Five USWNT Coaching Candidates Who Could Replace Jill Ellis
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Jill Ellis announced on Monday that she'll be stepping down as head coach of the USWNT at the end of the victory tour in October, and rumors of potential replacements have already begun to swirl. The United States Soccer Federation has made it clear that they are prioritizing the hiring of a general manager before they hire a new coach, as they want the general manager to ultimately decide who the new coach will be, but that doesn’t mean we can’t speculate on the likely pool of candidates that they will be choosing from.
Here are five coaches who'll definitely be on the USSF’s shortlist come hiring-time.
Potential Jill Ellis Replacements:
Ellis’ second in command during her stint coaching the USWNT, Gustavsson is an obvious candidate due to his familiarity with the squad, his understanding of the system and his relationship with the players. The Swede was integral to the USWNT's success, serving as an assistant for the USWNT’s 2012 Olympic winning team, as well as the last two Word-Cup winning squads.
It really comes down to whether Gustavsson wants to uproot his life to take the head coaching job, as he would likely have to move from Sweden and live in the United States full-time if he accepts the position.
Harvey certainly has the championship pedigree of a USWNT coach. After coaching Arsenal’s women’s team to consecutive titles, Harvey left London to coach the Seattle Reign in the NWSL where she also found success, winning two NWSL shields since joining in 2014.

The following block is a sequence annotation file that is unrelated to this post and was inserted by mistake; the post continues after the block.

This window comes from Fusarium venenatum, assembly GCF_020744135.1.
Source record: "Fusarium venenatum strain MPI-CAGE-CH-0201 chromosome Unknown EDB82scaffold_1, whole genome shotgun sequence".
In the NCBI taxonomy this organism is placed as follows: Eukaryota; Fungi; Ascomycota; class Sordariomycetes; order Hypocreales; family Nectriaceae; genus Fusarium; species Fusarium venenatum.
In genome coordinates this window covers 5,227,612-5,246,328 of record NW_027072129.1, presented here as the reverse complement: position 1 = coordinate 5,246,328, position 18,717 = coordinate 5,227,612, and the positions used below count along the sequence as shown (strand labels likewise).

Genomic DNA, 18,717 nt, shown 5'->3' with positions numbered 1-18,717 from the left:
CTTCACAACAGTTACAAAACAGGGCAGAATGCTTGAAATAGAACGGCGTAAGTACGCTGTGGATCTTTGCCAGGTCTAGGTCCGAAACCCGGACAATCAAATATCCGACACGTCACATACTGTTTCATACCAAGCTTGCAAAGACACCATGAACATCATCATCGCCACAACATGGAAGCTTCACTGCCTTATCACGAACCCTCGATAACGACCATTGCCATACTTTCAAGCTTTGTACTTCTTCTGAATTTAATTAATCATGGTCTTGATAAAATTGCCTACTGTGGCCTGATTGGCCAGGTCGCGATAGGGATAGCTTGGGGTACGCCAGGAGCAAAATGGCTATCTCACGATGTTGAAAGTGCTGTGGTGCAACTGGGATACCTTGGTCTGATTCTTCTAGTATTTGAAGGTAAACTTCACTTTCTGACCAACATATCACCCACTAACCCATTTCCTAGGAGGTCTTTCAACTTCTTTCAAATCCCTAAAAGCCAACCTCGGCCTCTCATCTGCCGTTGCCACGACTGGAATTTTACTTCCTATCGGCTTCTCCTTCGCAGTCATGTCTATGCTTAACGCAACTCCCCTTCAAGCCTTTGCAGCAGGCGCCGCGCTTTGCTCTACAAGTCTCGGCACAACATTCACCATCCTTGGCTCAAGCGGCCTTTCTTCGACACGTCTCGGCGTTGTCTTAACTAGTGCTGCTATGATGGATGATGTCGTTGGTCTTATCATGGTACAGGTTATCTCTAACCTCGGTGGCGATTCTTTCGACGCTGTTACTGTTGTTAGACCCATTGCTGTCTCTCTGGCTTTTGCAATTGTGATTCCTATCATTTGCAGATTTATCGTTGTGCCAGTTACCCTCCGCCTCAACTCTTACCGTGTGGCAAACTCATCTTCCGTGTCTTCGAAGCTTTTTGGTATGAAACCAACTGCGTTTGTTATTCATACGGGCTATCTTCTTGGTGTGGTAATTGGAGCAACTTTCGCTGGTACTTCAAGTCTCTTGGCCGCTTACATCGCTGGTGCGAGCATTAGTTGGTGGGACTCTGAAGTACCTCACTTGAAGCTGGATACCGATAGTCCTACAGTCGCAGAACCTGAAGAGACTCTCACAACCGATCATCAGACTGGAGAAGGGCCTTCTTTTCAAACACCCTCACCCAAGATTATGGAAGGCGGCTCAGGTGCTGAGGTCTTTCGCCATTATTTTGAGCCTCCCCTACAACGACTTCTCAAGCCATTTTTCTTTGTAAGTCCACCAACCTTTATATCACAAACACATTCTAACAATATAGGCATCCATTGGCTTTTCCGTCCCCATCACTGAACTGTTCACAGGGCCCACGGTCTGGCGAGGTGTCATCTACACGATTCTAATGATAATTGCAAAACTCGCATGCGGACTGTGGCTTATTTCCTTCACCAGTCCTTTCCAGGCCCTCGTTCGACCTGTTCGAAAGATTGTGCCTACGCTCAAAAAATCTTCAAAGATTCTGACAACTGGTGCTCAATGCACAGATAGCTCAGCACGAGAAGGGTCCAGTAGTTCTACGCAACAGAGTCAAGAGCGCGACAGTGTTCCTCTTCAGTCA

Jill Ellis is clearly a fan, as she asked Harvey to work with the USWNT under-23s in 2017. Harvey would also satisfy Ellis’ desire for the next coach to be female, although in the end it will come down to the general manager as to whether that will factor into their decision. Although Harvey is English, we likely wouldn’t find ourselves in another Pia Sundhage situation if we hire her, as Phil Neville has locked down the England job for the time being.
Swanson is the first of three candidates whose coaching success comes at the collegiate level, and of the three, he is certainly the most experienced. Swanson has been the head coach at the University of Virginia for almost 20 years, and despite not winning a title in that time, he is considered an elite coach in the women’s college soccer world.
He also has deep ties with the USWNT, serving as an assistant coach in the previous two World Cup winning sides just like Gustavsson. One thing that Swanson has that Gustavsson doesn’t is connections to the USWNT youth setup, with Swanson serving as the head coach of the women’s u-20 team from 2011-2012. Again, it comes down to whether Swanson would be interested in the job, as he already has a stable and successful coaching position at the University of Virginia.
Head coach Erica Dambach has nearly unmatched success since becoming head coach in 2007. Take a look as some of her accomplishments:202 Wins
2015 NCAA National Title
2012 NCAA National Runner-Up
2x National Coach of the Year
12 NCAA Tournaments
10 Big Ten Regular Season Titles pic.twitter.com/iif17Evt2G
— Penn State Women’s Soccer (@PennStateWSOC) April 29, 2019
Unlike Swanson, Erica Dambach does have an NCAA championship under her belt. The current Penn State coach was an assistant to Pia Sundhage with the 2008 Olympic winning side, and she has coaching experience with the USWNT U-17, U-19 and U-20 teams. Unfortunately, like Swanson, she has a long tenure at her current coaching job, and unless she is seeking a new challenge, it may be difficult to pry her away from such a stable position.
— TopDrawerSoccer (@TopDrawerSoccer) August 22, 2016
The dark horse of the candidate pool, Cromwell could become the second USWNT coach in a row to receive the position due to their success coaching at UCLA. Cromwell, who won her only NCAA title in 2014 with the Bruins, has connections with the USWNT that go far deeper than any of the other candidates.
Cromwell played on the 1996 Olympic-winning USWNT, so she has direct playing experience with the national setup. However, that was over two decades ago, and a lot has changed in U.S. women’s soccer since then, and her lack of coaching with the USSF makes the likelihood of her the being hired significantly lower.